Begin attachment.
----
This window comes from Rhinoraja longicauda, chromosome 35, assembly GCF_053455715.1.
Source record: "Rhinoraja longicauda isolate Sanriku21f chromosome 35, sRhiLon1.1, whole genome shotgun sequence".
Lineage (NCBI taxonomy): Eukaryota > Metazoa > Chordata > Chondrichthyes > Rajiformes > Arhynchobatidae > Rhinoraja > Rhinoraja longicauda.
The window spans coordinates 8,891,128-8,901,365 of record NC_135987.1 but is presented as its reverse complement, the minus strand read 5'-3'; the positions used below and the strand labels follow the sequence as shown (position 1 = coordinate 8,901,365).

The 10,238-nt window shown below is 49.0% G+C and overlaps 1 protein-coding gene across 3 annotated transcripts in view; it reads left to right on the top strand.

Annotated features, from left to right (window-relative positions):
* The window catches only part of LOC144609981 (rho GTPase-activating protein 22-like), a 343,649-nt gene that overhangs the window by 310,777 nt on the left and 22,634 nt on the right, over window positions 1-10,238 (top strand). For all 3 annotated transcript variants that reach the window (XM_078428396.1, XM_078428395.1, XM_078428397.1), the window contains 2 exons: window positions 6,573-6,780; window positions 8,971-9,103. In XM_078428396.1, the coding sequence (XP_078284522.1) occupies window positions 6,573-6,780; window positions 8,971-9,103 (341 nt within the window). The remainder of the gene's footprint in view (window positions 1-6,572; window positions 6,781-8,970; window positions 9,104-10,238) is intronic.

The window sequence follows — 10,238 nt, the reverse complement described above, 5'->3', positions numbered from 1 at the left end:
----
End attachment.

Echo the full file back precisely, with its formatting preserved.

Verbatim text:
This window comes from Rhinoraja longicauda, chromosome 35, assembly GCF_053455715.1.
Source record: "Rhinoraja longicauda isolate Sanriku21f chromosome 35, sRhiLon1.1, whole genome shotgun sequence".
Lineage (NCBI taxonomy): Eukaryota > Metazoa > Chordata > Chondrichthyes > Rajiformes > Arhynchobatidae > Rhinoraja > Rhinoraja longicauda.
The window spans coordinates 8,891,128-8,901,365 of record NC_135987.1 but is presented as its reverse complement, the minus strand read 5'-3'; the positions used below and the strand labels follow the sequence as shown (position 1 = coordinate 8,901,365).

The 10,238-nt window shown below is 49.0% G+C and overlaps 1 protein-coding gene across 3 annotated transcripts in view; it reads left to right on the top strand.

Annotated features, from left to right (window-relative positions):
* The window catches only part of LOC144609981 (rho GTPase-activating protein 22-like), a 343,649-nt gene that overhangs the window by 310,777 nt on the left and 22,634 nt on the right, over window positions 1-10,238 (top strand). For all 3 annotated transcript variants that reach the window (XM_078428396.1, XM_078428395.1, XM_078428397.1), the window contains 2 exons: window positions 6,573-6,780; window positions 8,971-9,103. In XM_078428396.1, the coding sequence (XP_078284522.1) occupies window positions 6,573-6,780; window positions 8,971-9,103 (341 nt within the window). The remainder of the gene's footprint in view (window positions 1-6,572; window positions 6,781-8,970; window positions 9,104-10,238) is intronic.

The window sequence follows — 10,238 nt, the reverse complement described above, 5'->3', positions numbered from 1 at the left end: